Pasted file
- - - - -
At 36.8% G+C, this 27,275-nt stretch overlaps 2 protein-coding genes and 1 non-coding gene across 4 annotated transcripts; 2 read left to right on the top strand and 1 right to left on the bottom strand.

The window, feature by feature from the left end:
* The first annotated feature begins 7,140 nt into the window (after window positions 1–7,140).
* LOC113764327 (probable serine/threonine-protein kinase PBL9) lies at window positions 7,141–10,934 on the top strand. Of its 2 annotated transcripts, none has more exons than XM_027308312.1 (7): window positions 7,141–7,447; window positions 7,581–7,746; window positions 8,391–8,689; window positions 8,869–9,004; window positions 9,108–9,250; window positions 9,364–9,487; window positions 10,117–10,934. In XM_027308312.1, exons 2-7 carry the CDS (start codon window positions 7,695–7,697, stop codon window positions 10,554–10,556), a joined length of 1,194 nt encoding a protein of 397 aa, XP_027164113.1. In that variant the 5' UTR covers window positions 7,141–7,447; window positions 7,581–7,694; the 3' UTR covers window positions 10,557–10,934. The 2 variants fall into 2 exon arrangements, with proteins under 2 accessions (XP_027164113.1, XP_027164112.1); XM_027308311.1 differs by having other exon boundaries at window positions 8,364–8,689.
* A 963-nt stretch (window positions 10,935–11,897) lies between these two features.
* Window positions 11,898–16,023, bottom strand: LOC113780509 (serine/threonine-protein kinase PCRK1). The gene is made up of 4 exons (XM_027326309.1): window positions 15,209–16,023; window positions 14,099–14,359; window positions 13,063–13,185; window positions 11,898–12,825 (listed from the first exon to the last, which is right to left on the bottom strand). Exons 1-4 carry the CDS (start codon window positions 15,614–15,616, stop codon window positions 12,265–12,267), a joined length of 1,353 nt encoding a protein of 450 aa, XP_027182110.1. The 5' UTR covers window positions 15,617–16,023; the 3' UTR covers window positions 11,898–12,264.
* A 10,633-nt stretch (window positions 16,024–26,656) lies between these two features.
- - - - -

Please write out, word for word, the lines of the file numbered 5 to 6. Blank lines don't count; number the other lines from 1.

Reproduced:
* A 963-nt stretch (window positions 10,935–11,897) lies between these two features.
* Window positions 11,898–16,023, bottom strand: LOC113780509 (serine/threonine-protein kinase PCRK1). The gene is made up of 4 exons (XM_027326309.1): window positions 15,209–16,023; window positions 14,099–14,359; window positions 13,063–13,185; window positions 11,898–12,825 (listed from the first exon to the last, which is right to left on the bottom strand). Exons 1-4 carry the CDS (start codon window positions 15,614–15,616, stop codon window positions 12,265–12,267), a joined length of 1,353 nt encoding a protein of 450 aa, XP_027182110.1. The 5' UTR covers window positions 15,617–16,023; the 3' UTR covers window positions 11,898–12,264.